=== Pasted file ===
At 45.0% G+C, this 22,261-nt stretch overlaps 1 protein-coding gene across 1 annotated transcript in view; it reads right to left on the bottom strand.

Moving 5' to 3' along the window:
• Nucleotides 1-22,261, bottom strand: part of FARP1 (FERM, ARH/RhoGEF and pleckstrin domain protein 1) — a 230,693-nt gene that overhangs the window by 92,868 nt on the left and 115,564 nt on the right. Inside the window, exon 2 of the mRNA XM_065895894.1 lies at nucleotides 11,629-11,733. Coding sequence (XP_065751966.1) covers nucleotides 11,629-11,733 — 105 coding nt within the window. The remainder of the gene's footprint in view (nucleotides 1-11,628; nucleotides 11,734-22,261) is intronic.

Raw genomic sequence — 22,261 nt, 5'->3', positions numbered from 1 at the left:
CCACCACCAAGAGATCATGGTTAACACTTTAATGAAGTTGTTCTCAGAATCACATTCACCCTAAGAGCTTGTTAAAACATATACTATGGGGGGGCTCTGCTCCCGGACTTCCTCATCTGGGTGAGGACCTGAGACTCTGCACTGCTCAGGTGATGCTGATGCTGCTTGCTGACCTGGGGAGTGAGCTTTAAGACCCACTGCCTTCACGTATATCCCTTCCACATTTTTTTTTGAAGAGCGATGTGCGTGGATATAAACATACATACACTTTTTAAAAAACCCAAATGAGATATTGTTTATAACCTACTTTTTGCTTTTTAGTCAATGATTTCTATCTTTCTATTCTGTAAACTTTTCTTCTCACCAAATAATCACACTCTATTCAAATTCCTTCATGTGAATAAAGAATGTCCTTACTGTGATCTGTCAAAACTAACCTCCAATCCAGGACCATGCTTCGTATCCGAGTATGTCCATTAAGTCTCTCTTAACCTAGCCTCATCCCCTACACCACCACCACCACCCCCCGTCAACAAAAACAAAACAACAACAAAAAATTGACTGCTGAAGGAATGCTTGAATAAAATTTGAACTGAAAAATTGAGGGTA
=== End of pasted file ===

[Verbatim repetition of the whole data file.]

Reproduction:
At 45.0% G+C, this 22,261-nt stretch overlaps 1 protein-coding gene across 1 annotated transcript in view; it reads right to left on the bottom strand.

Moving 5' to 3' along the window:
• Nucleotides 1-22,261, bottom strand: part of FARP1 (FERM, ARH/RhoGEF and pleckstrin domain protein 1) — a 230,693-nt gene that overhangs the window by 92,868 nt on the left and 115,564 nt on the right. Inside the window, exon 2 of the mRNA XM_065895894.1 lies at nucleotides 11,629-11,733. Coding sequence (XP_065751966.1) covers nucleotides 11,629-11,733 — 105 coding nt within the window. The remainder of the gene's footprint in view (nucleotides 1-11,628; nucleotides 11,734-22,261) is intronic.

Raw genomic sequence — 22,261 nt, 5'->3', positions numbered from 1 at the left:
CCACCACCAAGAGATCATGGTTAACACTTTAATGAAGTTGTTCTCAGAATCACATTCACCCTAAGAGCTTGTTAAAACATATACTATGGGGGGGCTCTGCTCCCGGACTTCCTCATCTGGGTGAGGACCTGAGACTCTGCACTGCTCAGGTGATGCTGATGCTGCTTGCTGACCTGGGGAGTGAGCTTTAAGACCCACTGCCTTCACGTATATCCCTTCCACATTTTTTTTTGAAGAGCGATGTGCGTGGATATAAACATACATACACTTTTTAAAAAACCCAAATGAGATATTGTTTATAACCTACTTTTTGCTTTTTAGTCAATGATTTCTATCTTTCTATTCTGTAAACTTTTCTTCTCACCAAATAATCACACTCTATTCAAATTCCTTCATGTGAATAAAGAATGTCCTTACTGTGATCTGTCAAAACTAACCTCCAATCCAGGACCATGCTTCGTATCCGAGTATGTCCATTAAGTCTCTCTTAACCTAGCCTCATCCCCTACACCACCACCACCACCCCCCGTCAACAAAAACAAAACAACAACAAAAAATTGACTGCTGAAGGAATGCTTGAATAAAATTTGAACTGAAAAATTGAGGGTA